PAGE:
For Tonge, the assistance came at a perfect moment. With schools reopening in person this fall, she can re-enter the workforce and start to pay rent on her own.
Without the money, “I’d be homeless, carless, jobless,” she said. With it, she’d hit a reset button.
New Hampshire’s rental relief program has existed since March and carries tangible benefits. Tenants and landlords can apply to have federal funds replace up to 15 months of rent owed, either in the past or the future. The money — which is expected to last at least through 2022 — usually is transferred directly to landlords, giving them an incentive to seek tenant cooperation.
But the program has been slow to distribute aid to its applicants, with many waiting four to six weeks for money to be approved. And housing attorneys say many tenants and landlords are still unaware of it.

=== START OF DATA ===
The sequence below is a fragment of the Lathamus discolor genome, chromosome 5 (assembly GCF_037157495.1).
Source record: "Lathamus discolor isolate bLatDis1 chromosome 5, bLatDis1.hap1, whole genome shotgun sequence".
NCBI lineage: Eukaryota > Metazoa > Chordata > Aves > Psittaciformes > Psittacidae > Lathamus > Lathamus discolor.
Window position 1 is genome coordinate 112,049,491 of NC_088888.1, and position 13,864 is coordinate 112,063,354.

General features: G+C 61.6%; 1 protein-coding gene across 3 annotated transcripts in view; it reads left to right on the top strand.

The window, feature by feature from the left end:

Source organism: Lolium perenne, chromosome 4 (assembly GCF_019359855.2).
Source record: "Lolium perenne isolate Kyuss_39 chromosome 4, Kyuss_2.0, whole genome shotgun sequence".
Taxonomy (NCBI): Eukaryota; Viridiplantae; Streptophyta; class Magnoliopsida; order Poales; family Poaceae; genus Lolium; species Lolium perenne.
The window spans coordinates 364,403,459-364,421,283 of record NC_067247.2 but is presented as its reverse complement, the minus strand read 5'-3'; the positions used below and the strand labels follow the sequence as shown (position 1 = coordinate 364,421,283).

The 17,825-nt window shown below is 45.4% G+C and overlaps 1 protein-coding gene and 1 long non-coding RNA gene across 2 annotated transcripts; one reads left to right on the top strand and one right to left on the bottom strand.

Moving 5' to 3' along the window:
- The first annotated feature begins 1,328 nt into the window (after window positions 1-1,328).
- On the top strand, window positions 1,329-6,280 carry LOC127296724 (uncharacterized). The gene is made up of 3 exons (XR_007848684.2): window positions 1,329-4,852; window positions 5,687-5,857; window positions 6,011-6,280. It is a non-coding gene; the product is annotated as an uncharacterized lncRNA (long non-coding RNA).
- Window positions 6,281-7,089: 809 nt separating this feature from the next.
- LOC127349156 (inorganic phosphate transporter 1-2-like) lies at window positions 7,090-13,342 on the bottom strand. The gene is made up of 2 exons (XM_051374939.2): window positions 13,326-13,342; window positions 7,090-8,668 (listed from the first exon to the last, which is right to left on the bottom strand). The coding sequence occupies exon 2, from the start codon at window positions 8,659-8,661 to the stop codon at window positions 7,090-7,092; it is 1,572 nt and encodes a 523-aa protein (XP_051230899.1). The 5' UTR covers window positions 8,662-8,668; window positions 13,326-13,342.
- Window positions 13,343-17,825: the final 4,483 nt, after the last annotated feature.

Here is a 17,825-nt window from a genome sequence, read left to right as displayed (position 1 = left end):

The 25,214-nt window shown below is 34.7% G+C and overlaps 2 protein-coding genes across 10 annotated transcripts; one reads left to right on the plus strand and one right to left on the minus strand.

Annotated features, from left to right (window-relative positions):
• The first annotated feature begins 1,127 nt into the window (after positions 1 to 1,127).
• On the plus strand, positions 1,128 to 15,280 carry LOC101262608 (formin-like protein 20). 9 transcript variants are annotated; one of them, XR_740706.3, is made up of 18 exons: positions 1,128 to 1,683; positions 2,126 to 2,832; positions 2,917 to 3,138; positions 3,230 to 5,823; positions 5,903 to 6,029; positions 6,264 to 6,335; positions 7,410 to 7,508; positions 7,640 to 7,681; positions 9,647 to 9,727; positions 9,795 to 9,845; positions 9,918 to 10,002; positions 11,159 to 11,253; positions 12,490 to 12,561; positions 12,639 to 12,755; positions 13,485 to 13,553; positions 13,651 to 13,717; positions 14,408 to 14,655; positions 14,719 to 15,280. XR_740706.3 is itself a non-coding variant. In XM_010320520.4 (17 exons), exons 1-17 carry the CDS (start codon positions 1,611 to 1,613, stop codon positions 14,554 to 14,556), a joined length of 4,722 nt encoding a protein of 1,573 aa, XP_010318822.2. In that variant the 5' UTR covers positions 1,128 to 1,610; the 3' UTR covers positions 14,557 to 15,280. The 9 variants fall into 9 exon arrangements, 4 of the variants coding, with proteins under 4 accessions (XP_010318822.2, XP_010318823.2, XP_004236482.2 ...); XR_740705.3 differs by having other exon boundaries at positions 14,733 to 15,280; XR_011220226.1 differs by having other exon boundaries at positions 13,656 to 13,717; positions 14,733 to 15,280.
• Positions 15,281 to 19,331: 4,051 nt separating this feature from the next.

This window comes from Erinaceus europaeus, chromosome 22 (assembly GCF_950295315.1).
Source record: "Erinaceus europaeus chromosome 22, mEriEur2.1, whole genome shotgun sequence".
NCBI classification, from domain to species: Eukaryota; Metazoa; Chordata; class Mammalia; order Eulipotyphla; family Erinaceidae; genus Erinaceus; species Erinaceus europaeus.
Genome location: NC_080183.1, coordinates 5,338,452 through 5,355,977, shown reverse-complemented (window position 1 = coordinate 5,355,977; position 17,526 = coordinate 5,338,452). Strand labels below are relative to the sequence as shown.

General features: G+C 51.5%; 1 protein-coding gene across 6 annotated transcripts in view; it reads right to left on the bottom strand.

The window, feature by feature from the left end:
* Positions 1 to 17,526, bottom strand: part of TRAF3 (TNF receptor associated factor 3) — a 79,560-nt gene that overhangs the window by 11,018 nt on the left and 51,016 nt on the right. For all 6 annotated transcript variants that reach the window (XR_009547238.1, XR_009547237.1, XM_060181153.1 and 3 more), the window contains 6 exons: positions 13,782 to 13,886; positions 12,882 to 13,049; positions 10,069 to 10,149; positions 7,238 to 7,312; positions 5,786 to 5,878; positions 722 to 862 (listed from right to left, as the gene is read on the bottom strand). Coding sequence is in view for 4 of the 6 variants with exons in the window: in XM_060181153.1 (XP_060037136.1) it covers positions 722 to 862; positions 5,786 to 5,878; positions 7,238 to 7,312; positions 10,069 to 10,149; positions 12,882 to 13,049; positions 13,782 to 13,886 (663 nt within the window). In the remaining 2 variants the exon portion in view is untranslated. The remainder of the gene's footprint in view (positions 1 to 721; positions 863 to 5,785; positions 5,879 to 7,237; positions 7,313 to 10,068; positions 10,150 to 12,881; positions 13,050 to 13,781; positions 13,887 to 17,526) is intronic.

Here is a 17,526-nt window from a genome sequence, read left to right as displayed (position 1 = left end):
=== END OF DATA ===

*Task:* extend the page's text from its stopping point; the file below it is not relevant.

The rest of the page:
The new in-person partnership is limited, designed in its first iteration to take place Sept. 2, 3, and 7. And with just a few dozen cases moving through the Manchester system on those days, the rental relief applications approved in the courthouse represent a small fraction of the overall statewide backlog.
But the in-person system provided instant relief for both landlords and tenants, court officials said, and helped many renters stave off painful outcomes.
“The court strongly encourages landlords and tenants to work together and apply online for assistance before an eviction case is even filed, but we know that some litigants face barriers to completing an online application,” Administrative Judge David King said in a statement. “Providing in-person assistance at our busiest courthouse as we hear cases affected by the moratorium will help ensure that as many landlords and tenants as possible can access the assistance they need.”